Rabbi Baruch Bodenheim – Associate Rosh Yeshiva – PTI – Passaic Torah Institute – Parsha HaChodesh – Consecrating Our Time

America has lots of expressions involving time. Time is money – Time flies – Ahead of his time – Killing time. Time is a concept that preoccupies us a lot! Since I broke my foot a couple of months ago, I find myself …well … more “pressed for time.” Just getting dressed and getting ready in the morning takes an additional twenty minutes. I still have the same things to do each day, but I need to plan and budget time so much more.

What we do with our time indicates what’s important for us in life. A few months ago, the missile alert alarm was set off in Hawaii. One man recorded a video for his family, of what he thought would be his last few minutes in life. As he wished his family goodbye, he said, “At least I am dying playing golf.”  

The concept of time came into being with the creation of the world. Prior to that, it did not exist. This week, as we read Parshas HaChodesh,Hashem instructs Moshe that the Jewish court will determine the new month by the sighting of the moon, thus setting the Jewish / lunar calendar in motion. In effect, Hashem is giving us the gift of being a full partner in setting time. And notice that this mitzvah was given to Klal Yisroel while they were still in Egypt–before Har Sinai and before the giving of the Torah. Why was this mitzvah so critical to moving forward?

The Seforno explains that the gift of HaChodesh (setting the month) involved a lot more than determining the new moon. Until this point, the Jews were slaves with no control over their time. Their Egyptian masters could call them to work at any time of the day or night. Hashem was now removing a key part of their bondage, allowing them to control time and become attached to Hashem, through the mitzvah of creating their own calendar. Every second going forward would be a moment with Hashem. In each of our steps, we would be walking with Hashem. This is the real start of time with a spiritual connection.

Remember back in the days of 9/11, when President Bush announced to the world, “You’re either with us, or against us”? A similar notion is expressed by the Chovos Halevavos: everything we do is either a mitzvah or an aveirah (sin). It’s either the will of Hashem or it’s against His will. The gift of time by Hashem, through having us set the calendar, was an eternal gift, consecrating every moment of every day and thereby presenting us constant opportunities to connect to Hashem, even while sitting at our computer at work, shopping in the store, doing carpool or eating supper.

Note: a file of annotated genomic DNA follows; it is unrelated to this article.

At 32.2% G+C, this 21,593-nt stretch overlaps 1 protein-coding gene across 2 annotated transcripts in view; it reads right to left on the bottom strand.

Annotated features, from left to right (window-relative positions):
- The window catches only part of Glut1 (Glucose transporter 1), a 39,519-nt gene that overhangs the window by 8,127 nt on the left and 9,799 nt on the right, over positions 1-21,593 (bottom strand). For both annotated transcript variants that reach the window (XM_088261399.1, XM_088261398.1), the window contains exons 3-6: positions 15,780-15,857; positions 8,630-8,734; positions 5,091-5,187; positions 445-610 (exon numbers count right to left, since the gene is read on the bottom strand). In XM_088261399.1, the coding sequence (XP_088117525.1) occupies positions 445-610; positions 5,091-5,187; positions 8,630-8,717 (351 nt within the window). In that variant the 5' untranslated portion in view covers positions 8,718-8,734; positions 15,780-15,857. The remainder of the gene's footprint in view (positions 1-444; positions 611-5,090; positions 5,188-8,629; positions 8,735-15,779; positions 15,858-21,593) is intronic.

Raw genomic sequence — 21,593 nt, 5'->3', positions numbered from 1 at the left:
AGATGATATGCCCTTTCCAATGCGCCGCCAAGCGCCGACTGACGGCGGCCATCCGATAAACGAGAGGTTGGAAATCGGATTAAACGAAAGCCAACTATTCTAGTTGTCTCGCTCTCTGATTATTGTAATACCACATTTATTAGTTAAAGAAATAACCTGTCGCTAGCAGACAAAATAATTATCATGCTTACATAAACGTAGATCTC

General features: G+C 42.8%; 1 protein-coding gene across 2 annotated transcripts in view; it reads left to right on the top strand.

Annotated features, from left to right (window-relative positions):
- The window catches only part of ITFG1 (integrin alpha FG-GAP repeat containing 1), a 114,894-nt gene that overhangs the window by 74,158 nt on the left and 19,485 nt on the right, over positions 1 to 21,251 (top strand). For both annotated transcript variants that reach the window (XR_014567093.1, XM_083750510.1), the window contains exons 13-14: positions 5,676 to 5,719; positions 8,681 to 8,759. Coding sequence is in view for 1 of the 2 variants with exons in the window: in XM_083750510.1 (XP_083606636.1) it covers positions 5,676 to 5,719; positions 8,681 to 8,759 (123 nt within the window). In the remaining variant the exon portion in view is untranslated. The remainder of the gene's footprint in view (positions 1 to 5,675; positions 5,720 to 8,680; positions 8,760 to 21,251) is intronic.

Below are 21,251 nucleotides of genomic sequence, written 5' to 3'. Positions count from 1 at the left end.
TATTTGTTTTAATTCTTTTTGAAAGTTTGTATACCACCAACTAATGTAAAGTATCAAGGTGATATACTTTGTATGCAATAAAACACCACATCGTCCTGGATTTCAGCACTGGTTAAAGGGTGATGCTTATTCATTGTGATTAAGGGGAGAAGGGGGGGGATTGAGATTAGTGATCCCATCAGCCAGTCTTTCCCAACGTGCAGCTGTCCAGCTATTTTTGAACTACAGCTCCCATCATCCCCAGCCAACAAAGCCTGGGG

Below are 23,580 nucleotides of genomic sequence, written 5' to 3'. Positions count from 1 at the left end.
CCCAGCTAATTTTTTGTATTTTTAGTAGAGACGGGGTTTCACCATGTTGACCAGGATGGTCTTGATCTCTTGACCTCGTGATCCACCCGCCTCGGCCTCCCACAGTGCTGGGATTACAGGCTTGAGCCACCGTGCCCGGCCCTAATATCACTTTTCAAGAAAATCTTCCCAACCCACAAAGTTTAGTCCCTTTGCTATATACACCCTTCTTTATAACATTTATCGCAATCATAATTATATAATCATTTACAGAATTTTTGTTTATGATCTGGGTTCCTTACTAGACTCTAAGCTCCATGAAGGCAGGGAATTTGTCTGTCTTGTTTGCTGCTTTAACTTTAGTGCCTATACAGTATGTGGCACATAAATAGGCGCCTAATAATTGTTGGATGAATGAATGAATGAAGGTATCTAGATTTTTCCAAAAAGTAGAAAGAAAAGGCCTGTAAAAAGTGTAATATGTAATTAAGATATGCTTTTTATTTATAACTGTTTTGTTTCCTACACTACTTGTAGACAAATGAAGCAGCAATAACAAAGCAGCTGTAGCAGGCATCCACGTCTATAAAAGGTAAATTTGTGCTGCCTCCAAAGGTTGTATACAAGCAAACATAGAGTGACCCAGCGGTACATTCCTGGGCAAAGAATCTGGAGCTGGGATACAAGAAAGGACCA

Our job today is to recognize and utilize this beautiful connection. The Shulchan Aruch opens with shivisi Hashem l’negdi tamid — Hashem is constantly with me. This realization is truly powerful if we truly internalize it. It’s alluded to in the mitzvah of kiddush HaChodesh(blessing the New Moon) in the words, HaChodesh hazeh lachem – this month shall be for you. The word hazeh connotes pointing to a specific item. At the splitting of the sea, Klal Yisroel sang “zeh Keli” – This is my Hashem. Every Jew was able to point to Hashem, such was the awareness and clarity they attained at that moment.  

At Pesach, this theme is echoed with our response to the famous question of mah nishtanah halailah hazeh (how is this night different?). The numerical value of “zeh” equals twelve. Pesach, in the month of Nissan, signifies the start of the twelve months and the twelve tribes. It’s a fresh start…a new beginning. There’s no looking back. From now on, every moment is one in which we are walking with Hashem.  

This powerful message is integral to Rosh Chodesh Nissan. Time, calendar, freedom, redemption, connecting in a new way to the Almighty-it all comes together at this juncture in time.

As we start this wondrous month of Nissan, we may feel a bit (a lot??) pressured by the time demands on us from all the cleaning, shopping and cooking that needs to happen. Yes, this month of freedom has a sprinkle of irony as we enter it. But the message is clear: our calendars are full, our responsibilities are many, but we are the keepers of our own time clocks. We set the priorities. Keep in mind with responsibility comes opportunity. Let’s answer the call of Nissan, the call of the Chodesh. Let’s use our time to build a stronger connection to Hashem. True freedom is just around the corner.

Rabbi Baruch Bodenheim – Associate Rosh Yeshiva – Chanuka – A True Source Of Torah Inspiration

There really is something special about Chanukah that tugs at the Jewish heart.  Regardless of how observant (or not) they are, Jews around the world observe the lighting of the menorah.  Why is Chanukah the holiday that is so widely observed by Jews of all backgrounds?  The following story will shed some light.

Joe Wallis was a non-observant Jew living in Israel.  His wife asked him to pick up dinner for the family.  On his drive home, he stopped at the Elephant Steakhouse, famed for selling non- kosher meat.  Waiting patiently in line, his mind began to wander to a story his mother had told him.  His grandfather, Rabbi Shraga Feivel Winkler, was in the slave labor camp of Debrecen during World War II.  One morning, the head Nazi guard assembled all the Jews and said, “The war is almost over.  In a few hours the Russians will be here and you will be free.  But before we go, I have one final test of how religious you think you are.”  He ordered Joe’s grandfather to step in front of the assembled crowd.  “Rabbiner, eat a piece of this pork and you will be free to go. If you refuse, I will shoot you on the spot,” said the guard as he placed his pistol on Rabbi Winkler’s temple. “No, I will not,” said Shraga Winkler.  “You stupid Jew,” yelled the guard, “eat the pig now and you shall live and restart your life.  If you refuse, I will shoot you and you will be the last Jew to be killed at Debrecen”.  Rabbi Winkler refused and fell to the floor, dead from the bullet in his head.